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Windows 10 introduced a new application approach called the Universal Windows Platform. Let's dig into what's so universal about it.
The Universal Windows Platform (UWP) means Windows 10 is the same operating system across all different types of devices: desktops and laptops, smartphones and ARM tablets, Internet of Things devices, Xbox and even Microsoft HoloLens and Surface Hub. UWP apps also run across all these devices, and they come from the Windows Store, packaged in the same .appx file format as other Windows mobile apps.
UWP apps have a lot in common with modern mobile apps. IT can deliver them from a curated, centrally managed store, with special policies for distributing in-house enterprise apps. The apps don't conflict with each other, and they install and uninstall instantly. The platform tightly controls their interaction with user data. For example, it can prevent apps from reading each data from other apps and from the device itself. Apps also aren't allowed to modify the operating system.
For end users, UWP apps have mobile-friendly features such as Live Tiles, notifications, cloud syncing, in-app purchasing and the ability to share data through built-in integrations with the Photos app, social media services and more.
Inside the Universal Windows Platform
Although they have these universal features, UWP apps can vary in significant ways based on a specific device's form factor. These differences are important because they help avoid the problems that occurred when Windows 8 came out and forced desktop users to interact with an interface meant for tablets.
Fortunately, developers can now target UWP apps to different device families -- for instance, just to desktops and laptops, or only to Xboxes. Most families have their own specialized APIs, which typically provide apps with access to hardware features. For example, a phone will have APIs for GPS, but a desktop might not. On desktops and laptops, UWP apps can access Win32 and .NET APIs.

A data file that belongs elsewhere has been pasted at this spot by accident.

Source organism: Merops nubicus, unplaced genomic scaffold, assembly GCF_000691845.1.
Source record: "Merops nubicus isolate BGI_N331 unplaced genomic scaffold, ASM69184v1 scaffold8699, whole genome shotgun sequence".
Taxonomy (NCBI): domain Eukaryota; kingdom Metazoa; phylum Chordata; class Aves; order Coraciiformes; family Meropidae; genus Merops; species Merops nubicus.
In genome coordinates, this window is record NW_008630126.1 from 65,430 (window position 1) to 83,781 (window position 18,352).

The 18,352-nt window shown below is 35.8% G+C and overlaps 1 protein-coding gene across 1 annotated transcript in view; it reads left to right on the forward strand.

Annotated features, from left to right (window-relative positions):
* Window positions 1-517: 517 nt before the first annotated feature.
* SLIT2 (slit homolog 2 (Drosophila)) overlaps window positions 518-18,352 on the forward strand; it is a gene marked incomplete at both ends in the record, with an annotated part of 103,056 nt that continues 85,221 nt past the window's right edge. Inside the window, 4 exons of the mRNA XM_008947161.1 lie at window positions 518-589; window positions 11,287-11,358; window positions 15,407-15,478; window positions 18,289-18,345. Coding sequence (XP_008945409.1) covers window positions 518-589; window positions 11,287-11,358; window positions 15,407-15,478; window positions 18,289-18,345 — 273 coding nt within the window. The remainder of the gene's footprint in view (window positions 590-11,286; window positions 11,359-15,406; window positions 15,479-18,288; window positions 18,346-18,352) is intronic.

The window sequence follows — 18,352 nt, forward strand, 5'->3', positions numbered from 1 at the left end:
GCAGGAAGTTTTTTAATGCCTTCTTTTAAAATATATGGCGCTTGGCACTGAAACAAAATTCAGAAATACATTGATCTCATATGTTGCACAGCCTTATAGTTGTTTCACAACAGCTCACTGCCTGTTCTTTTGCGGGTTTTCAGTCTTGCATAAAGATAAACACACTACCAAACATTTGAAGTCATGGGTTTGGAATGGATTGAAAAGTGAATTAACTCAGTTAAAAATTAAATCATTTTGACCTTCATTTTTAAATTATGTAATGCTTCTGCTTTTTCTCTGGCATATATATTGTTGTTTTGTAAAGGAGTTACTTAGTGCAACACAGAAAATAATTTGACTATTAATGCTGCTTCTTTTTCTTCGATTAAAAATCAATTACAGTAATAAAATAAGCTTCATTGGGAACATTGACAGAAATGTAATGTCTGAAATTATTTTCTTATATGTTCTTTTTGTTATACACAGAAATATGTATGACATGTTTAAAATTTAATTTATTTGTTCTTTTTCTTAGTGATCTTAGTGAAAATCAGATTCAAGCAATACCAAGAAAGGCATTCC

A single Universal Windows Platform app can accommodate different display sizes and device types. Windows 10 automatically adjusts the apps to fit the appropriate form factor. Most importantly, UWP apps can support multiple input types, and Windows 10's new Continuum feature allows apps to dynamically adjust to different inputs. Apps on 2-in-1 convertible devices can switch between touchscreen and mouse-and-keyboard modes. And a Windows 10 phone can connect to an external display, mouse and keyboard, so users can interact with apps like they're on a desktop.
Universal Windows Platform bridges the app gap
Microsoft is gradually introducing a set of bridges to help developers convert a variety of traditional apps -- including Web, Apple iOS, Android and classic Windows apps -- to the Universal Windows Platform. The important question is, will businesses adopt these UWP apps?
Microsoft customers use millions of classic Win32 desktop applications, and the UWP bridge will likely only convert a small number of those. For Web apps, there's no pressing need for businesses to make any changes, because they already work fine on desktops. For phones and ARM-based tablets, Microsoft lags behind iOS and Android, so the market for universal apps will be small there.
Even though interest in UWP apps is muted, businesses are starting to become interested in Windows 10 for its security and management improvements. As companies move to Windows 10 and support more diverse device types this year, the future of the Universal Windows Platform will more clearly come into focus.
This article originally appeared in the January issue of the Modern Mobility e-zine.
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